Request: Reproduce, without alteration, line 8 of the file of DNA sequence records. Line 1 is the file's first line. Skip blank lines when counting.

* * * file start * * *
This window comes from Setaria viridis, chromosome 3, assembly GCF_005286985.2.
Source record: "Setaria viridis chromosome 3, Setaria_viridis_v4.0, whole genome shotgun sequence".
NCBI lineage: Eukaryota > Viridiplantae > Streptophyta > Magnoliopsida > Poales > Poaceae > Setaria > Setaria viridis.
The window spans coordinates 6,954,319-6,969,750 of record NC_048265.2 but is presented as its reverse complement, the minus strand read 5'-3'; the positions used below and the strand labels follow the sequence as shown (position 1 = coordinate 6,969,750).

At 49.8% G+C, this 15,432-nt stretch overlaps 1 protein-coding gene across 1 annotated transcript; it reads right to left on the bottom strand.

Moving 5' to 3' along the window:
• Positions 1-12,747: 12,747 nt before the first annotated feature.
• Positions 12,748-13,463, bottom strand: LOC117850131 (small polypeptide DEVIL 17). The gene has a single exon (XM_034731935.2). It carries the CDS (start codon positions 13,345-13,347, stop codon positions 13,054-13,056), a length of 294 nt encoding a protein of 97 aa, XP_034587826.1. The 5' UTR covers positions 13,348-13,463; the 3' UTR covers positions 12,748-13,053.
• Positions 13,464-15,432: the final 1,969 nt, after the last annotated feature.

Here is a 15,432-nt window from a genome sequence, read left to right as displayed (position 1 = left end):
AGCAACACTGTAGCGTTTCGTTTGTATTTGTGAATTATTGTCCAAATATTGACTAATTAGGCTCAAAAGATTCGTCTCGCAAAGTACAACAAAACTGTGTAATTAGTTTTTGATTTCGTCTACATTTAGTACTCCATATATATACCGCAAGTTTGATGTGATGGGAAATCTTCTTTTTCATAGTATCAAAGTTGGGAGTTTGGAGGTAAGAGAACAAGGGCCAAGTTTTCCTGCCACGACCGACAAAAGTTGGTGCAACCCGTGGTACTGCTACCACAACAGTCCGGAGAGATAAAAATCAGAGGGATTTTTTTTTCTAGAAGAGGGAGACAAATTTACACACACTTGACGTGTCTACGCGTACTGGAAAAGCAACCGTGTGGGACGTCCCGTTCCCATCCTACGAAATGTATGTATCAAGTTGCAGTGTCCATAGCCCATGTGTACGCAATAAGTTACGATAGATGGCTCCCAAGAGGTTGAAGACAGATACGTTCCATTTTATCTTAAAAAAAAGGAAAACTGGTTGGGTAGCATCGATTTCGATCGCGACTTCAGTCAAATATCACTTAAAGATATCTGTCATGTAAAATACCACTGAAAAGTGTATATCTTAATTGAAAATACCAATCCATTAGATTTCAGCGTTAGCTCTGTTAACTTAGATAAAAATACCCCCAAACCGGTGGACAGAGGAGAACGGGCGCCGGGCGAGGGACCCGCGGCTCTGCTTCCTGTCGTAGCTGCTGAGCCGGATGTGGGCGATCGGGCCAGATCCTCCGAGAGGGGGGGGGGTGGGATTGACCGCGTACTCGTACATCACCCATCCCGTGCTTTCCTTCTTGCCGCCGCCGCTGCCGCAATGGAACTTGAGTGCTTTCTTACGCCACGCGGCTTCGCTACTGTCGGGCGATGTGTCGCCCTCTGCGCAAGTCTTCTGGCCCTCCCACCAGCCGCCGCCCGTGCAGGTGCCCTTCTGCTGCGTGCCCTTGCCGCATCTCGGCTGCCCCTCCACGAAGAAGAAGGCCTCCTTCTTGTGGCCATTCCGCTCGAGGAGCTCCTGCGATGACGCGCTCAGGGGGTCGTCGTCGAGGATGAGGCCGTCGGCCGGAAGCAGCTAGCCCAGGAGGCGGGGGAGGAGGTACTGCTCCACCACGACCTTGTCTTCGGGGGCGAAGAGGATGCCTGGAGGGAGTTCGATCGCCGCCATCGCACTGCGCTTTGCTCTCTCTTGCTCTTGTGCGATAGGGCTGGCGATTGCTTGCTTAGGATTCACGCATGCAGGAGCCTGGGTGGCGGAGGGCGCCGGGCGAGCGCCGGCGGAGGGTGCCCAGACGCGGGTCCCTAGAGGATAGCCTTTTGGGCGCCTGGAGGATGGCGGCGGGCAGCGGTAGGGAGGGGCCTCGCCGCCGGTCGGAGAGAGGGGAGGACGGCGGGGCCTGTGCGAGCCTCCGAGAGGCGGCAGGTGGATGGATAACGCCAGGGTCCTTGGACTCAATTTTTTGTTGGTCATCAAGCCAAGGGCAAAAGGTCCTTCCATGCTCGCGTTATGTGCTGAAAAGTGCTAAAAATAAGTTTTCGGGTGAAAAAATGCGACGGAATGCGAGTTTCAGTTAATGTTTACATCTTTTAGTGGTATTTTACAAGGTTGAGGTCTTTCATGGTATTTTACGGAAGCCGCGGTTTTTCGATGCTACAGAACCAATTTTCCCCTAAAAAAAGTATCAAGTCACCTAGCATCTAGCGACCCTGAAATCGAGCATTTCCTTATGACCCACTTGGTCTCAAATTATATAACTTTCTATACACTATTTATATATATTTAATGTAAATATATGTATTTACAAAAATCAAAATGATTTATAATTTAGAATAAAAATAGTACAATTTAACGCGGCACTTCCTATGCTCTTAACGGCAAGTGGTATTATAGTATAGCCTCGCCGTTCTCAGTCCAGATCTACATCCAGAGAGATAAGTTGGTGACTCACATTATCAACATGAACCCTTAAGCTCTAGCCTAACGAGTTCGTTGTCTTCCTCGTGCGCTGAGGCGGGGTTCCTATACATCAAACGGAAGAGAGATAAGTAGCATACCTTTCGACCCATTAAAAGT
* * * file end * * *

• Positions 12,748-13,463, bottom strand: LOC117850131 (small polypeptide DEVIL 17). The gene has a single exon (XM_034731935.2). It carries the CDS (start codon positions 13,345-13,347, stop codon positions 13,054-13,056), a length of 294 nt encoding a protein of 97 aa, XP_034587826.1. The 5' UTR covers positions 13,348-13,463; the 3' UTR covers positions 12,748-13,053.